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Old 27 December 2016, 12:04 AM
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Yeah cause a large part of the country doesn't really get a winter, not one that many of you would recognise. The town I grew up in, for example, there would be three days where you would put a jumper/sweater on in the morning and take it off by lunch time. And that would be it for winter. The locals would say "well that was winter for this year" And that was for those that lived there. If you were from elsewhere I doubt you would have bothered. With the warm clothes that is.
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Old 27 December 2016, 12:35 AM
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Originally Posted by thorny locust View Post
Well, again, it depends on whether you're talking about astronomical seasons, metereological seasons, or, I suppose, cultural seasons.

It seems unlikely to me that metereological summer and winter start on the same date all over Australia; and in practice they don't start at the same time every year. So I guess a date of December 1 for the whole country must be a cultural date. But seasons do have that sort of meaning, also.
I agree it is a cultural date as the meteorological solstices and midpoints between them are the same world wide. The earth is the farthest from the sun and closest to the sun at the exact same time for all of the world. See https://en.wikipedia.org/wiki/Solstice

ETA: Distance from the sun isn't really the right term, but it is the easiest when I'm drinking Scotch. :-)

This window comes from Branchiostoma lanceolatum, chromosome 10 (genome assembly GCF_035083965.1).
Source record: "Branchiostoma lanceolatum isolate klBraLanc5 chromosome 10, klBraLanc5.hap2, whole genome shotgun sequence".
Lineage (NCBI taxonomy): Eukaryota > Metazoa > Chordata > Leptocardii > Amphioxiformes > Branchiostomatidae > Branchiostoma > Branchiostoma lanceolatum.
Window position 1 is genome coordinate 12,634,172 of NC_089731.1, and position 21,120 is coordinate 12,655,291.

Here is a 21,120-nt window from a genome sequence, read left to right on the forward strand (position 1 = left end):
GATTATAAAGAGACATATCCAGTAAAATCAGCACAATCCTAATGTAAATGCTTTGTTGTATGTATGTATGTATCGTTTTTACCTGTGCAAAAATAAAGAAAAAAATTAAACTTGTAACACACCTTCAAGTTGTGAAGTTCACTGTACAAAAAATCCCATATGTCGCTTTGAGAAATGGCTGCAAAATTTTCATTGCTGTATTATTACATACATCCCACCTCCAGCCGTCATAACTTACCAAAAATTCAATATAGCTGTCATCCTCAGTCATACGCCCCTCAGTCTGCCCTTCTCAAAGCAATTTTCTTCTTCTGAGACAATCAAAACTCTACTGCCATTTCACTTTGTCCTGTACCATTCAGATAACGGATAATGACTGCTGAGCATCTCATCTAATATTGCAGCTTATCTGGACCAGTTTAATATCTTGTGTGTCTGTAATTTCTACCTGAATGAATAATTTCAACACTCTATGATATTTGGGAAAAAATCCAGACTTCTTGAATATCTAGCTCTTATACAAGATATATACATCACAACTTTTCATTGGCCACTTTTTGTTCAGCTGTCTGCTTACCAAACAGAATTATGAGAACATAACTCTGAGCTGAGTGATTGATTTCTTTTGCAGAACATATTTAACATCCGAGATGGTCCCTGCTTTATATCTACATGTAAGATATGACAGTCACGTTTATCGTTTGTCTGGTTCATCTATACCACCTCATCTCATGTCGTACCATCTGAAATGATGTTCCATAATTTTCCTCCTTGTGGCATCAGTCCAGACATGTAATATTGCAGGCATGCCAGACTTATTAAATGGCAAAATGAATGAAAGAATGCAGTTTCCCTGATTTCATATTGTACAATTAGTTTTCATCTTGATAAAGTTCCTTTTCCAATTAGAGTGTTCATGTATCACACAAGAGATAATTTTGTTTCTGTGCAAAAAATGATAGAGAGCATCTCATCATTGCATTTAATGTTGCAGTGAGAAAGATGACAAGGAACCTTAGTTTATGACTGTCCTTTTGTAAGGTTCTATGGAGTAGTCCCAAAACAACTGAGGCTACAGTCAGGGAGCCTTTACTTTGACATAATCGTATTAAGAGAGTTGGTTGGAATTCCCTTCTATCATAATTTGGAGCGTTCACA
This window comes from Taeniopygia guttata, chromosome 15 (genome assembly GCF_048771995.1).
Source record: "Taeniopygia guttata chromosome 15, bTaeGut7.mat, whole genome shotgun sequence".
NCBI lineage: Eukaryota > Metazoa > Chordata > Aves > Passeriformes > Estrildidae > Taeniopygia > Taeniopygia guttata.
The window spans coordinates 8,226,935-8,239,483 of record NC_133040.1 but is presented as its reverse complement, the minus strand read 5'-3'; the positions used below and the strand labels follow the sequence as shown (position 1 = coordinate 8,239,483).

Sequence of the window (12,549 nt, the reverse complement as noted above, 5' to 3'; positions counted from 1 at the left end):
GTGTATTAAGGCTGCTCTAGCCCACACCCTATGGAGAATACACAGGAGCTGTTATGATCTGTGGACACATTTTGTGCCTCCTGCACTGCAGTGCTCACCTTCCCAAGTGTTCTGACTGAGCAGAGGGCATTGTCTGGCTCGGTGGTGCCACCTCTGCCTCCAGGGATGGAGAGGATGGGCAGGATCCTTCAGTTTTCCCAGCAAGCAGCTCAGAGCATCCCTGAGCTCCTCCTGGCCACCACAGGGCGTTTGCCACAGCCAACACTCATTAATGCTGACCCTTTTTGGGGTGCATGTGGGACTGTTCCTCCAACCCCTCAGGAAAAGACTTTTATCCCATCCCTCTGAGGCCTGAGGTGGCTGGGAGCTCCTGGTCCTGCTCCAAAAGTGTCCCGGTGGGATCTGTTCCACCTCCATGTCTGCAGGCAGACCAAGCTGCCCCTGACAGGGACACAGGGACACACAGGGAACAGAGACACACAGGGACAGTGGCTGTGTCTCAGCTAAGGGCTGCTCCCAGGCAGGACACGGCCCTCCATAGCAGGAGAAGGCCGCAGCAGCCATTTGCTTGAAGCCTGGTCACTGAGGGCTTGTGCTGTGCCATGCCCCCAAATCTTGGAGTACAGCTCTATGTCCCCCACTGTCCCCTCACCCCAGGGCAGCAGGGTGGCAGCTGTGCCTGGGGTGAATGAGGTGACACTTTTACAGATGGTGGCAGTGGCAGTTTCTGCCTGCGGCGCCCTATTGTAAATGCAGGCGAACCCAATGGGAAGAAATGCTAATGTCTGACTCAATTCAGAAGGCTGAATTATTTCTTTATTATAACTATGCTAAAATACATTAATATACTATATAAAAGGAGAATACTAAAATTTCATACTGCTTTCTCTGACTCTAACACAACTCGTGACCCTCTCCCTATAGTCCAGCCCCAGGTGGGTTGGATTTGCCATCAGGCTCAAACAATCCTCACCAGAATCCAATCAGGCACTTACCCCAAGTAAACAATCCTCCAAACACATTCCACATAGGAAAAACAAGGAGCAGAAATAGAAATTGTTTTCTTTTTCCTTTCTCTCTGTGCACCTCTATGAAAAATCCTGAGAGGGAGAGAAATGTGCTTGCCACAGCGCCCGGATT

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Old 27 December 2016, 12:45 AM
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Originally Posted by Dasla View Post
The locals would say "well that was winter for this year"
Or as the statement from far northern Minnesota goes "Summer is very nice here. Especially if it comes on a weekend."
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Old 27 December 2016, 06:08 AM
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Originally Posted by RichardM View Post
I agree it is a cultural date as the meteorological solstices and midpoints between them are the same world wide. The earth is the farthest from the sun and closest to the sun at the exact same time for all of the world. See https://en.wikipedia.org/wiki/Solstice

ETA: Distance from the sun isn't really the right term, but it is the easiest when I'm drinking Scotch. :-)
But it's arbitrary, and not universal, to consider solstices to be the start of the season. So the solstices and equinoxes are universal, but their significance in determining seasons varies. In many countries, for example, the summer solstice marks midsummer, not the beginning of summer. https://en.m.wikipedia.org/wiki/Midsummer
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Old 27 December 2016, 12:44 PM
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If the solstices were used logically as season markers, shouldn't the solstice that's the longest day be the middle of the Summer and not the beginning?
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Old 27 December 2016, 01:30 PM
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ganzfeld, as erwins points out, in some cultures that is indeed Midsummer's Day.